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Account receivable financing

Financing Receivables

Receivables represent amounts due and receivable against sale/lease of goods/ services/facilities, rent, salary, royalty etc. Usually, a business unit may have such receivables though in certain cases a non-business individual or organization also may have receivables due. Some examples of account receivable financing against which finance gets extended are given below:

(a) Against supply materials by traders or manufacturers;

(b) Against supply of transport vehicles (e.g. bus/truck/car/aeroplane/ship) sold on hire purchase basis;

Against export of goods on credit basis;

(c) Against supply of software, architectural designs, brokerage for arranging supplu of goods;

(d) Against lease of machines/vehicles;

(e) Against lease of a building or land or space for residence, office or a factory;

(f) Against grant of rights to publish a book, or manufacture and sell a drug;

(g) Personal loans repayable out of future salary;

Account receivable financing can be allowed preferably against charge or hypothecation of receivables whereby the lenders is vested with the right to collect or recover the Receivables either in the normal course of business or in the event of default by the borrower. The charge can be effective and exercisable only if the debtor is notified of the charge and agrees to honour the same to make payment to the chargee/hypothecate. Te charger/hypothecator while creating charge/hypothecation of receivables confers upon the chargee/hypothecatee (the lender) the right and power to collect/recover the receivables either in the normal course of business or in the event of default committed by the borrower. In certain cases where the debtor is only one or the debtors are few, it might be feasible and worthwhile to arrange for the debtors to issue their cheques (in discharge of their debts) in favour of the lending institution a/c the borrower such that in the normal course of business itself the borrower's outstanding dues get realized. Where the number of debtors is large and the borrowers credit standing is excellent it may be sufficient if the debts are allowed to be collected by the borrower and the borrowers makes payment to the lender from out of the borrowers realizations.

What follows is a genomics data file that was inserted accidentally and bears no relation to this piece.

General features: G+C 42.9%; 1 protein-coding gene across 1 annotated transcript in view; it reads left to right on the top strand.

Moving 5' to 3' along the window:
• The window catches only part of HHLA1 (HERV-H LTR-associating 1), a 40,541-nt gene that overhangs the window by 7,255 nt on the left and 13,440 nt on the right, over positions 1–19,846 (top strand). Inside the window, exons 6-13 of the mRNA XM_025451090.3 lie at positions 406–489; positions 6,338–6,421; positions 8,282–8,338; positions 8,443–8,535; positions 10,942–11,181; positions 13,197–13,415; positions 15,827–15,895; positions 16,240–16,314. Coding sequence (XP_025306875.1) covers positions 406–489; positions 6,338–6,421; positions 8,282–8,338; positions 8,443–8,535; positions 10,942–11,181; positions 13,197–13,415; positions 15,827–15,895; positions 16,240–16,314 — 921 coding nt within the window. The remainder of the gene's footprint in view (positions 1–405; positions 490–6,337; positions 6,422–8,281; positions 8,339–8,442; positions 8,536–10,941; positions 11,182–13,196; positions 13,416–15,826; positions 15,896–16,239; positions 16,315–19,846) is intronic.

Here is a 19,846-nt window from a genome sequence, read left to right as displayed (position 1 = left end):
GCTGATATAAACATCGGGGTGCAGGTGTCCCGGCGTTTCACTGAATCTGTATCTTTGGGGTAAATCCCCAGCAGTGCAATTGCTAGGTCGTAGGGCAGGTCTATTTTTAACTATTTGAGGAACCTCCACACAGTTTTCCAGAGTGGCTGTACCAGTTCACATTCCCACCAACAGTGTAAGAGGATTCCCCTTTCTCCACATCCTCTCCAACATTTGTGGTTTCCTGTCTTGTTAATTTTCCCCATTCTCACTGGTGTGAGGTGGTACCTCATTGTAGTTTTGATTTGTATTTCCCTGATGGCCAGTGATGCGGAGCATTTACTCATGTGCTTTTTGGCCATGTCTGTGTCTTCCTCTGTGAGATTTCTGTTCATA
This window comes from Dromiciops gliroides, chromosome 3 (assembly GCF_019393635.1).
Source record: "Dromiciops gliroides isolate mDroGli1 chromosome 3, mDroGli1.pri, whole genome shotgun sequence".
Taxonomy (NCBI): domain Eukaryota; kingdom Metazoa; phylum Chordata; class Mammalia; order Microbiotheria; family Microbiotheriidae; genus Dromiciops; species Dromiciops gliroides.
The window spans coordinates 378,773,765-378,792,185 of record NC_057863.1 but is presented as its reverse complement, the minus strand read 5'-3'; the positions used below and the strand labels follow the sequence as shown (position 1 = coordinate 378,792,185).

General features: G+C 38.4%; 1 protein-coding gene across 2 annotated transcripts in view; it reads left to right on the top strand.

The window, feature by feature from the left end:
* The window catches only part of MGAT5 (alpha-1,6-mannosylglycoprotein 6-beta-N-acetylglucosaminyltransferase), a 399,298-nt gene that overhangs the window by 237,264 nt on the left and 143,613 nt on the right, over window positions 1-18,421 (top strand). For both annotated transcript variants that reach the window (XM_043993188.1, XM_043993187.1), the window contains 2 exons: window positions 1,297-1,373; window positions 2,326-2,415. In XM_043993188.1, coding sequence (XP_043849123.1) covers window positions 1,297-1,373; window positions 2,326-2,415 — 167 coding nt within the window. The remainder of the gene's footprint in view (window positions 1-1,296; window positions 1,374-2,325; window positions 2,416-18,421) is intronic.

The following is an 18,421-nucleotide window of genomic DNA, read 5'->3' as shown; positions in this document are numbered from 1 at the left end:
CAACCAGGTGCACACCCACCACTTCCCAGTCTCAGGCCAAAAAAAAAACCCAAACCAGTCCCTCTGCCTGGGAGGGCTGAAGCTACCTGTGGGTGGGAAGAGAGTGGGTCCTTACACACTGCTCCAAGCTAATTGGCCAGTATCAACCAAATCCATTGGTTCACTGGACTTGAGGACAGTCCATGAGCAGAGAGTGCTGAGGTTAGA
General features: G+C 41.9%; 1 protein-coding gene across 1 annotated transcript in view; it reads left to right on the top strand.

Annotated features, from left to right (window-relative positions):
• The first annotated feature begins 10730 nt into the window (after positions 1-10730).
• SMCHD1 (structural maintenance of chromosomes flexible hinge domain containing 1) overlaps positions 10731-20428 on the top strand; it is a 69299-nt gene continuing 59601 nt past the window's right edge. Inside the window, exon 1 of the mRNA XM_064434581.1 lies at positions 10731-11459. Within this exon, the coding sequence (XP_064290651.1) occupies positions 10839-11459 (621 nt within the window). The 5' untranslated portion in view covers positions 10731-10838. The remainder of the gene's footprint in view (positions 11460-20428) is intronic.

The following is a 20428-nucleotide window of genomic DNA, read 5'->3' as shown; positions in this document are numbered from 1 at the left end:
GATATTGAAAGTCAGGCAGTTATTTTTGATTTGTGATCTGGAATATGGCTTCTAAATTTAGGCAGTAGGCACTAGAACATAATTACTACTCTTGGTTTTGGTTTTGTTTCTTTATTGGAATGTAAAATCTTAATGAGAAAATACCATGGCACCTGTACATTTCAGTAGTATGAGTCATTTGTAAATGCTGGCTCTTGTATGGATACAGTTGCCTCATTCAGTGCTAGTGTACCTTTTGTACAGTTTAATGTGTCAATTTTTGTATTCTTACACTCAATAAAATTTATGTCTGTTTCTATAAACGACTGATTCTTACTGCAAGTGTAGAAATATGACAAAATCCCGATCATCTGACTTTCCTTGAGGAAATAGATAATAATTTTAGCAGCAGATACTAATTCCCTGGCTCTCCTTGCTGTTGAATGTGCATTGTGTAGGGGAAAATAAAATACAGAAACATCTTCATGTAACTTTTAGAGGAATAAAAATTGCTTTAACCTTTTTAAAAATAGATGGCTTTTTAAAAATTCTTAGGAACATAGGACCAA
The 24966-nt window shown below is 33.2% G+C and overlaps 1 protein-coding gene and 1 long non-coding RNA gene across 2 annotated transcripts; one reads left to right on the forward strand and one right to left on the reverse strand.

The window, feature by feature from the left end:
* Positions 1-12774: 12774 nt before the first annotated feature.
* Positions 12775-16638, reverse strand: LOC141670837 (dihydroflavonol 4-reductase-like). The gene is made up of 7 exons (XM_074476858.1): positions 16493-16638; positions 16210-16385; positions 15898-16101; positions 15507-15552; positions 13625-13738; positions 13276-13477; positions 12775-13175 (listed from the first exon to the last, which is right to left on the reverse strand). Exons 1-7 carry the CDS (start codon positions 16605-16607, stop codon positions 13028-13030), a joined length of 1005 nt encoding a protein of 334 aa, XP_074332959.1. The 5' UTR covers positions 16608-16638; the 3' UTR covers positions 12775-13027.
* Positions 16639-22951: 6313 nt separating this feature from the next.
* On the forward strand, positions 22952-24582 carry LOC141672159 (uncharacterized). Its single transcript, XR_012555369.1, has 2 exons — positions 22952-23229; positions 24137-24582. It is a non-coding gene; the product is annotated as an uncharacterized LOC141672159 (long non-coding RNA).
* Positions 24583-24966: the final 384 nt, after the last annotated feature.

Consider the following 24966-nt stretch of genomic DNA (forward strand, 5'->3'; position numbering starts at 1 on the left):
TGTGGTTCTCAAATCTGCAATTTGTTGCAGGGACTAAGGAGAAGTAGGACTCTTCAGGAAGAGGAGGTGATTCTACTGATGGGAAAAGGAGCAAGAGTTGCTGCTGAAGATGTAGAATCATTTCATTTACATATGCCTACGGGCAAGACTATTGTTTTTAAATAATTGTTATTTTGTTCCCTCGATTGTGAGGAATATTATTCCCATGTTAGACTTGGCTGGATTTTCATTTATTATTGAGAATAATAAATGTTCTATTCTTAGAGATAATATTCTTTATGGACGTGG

The borrower is required to submit to the lender a weekly or fortnightly or monthly statement of receivables charged to the lender. It should be open to the lender to make a visit to the borrowers place of business and verify the genuineness and correctness of the statements of account receivable financing furnished by the borrower with reference to the invoices raised and acknowledgements of indebtedness from the debtors.It is also advisable for the lender to obtain directly from the debtors (at least the major debtors) their confirmations of outstanding balances due to the borrower.

It is incumbent on a debtor who has been duly notified of the lenders interest in dues outstanding

from the debtor to pay the debts due from him to the lender alone if and when called upon to do so by the lender. The debtor becomes liable to the lender if he fails or neglects to do so. Various courts have held that charge over receivable coupled with a Power of Attorney issued by the company to which the debts are due constitutes an 'equitable charge' which is legally enforceable.

It is the practice of lenders to extend finance

upto the drawing power determined as a certain percentage (say, 50% or 60%) of the value of receivables as reported in the periodical statgement submitted by the borrower as per the stipulation of the lender.

Finance against receivables is extended in many cases in combination with finance against the stock required at the peak level or in the normal course of business. This is referred to as finance against working capital required which covers both stock and receivables.

Some lenders allow finance against invoices raised against supplies made including those on credit. This sort of finance is referred to as 'Factoring'.

Such facility can be with reourse or without recourse to the supplier-borrower. 'Forfaiting' is finance extended on long-term basis, particularly where the buyer-debtor is abroad.

Finance against vehicles like aeroplanes, ships etc. is allowed as medium-term credit repayable within three years or long-term credit repayable in five to seven ot even ten years.

One of the most most important pre-conditions to be fulfilled for a borrower to be eligible for finance against his receivables is that the borrowr should have very high credit rating.

A lender against charge on account receivable financing gets preference and priority as a secured creditor vis a vis the liquiditor and unsecured creditors of the same borrower.

The chargee/hypothecatee of Receivables steps into the shoes of the borrower and has the power to take

direct legal action against defaulting debtors of the borrower in the event of the borrower's default in repayment to the lender.

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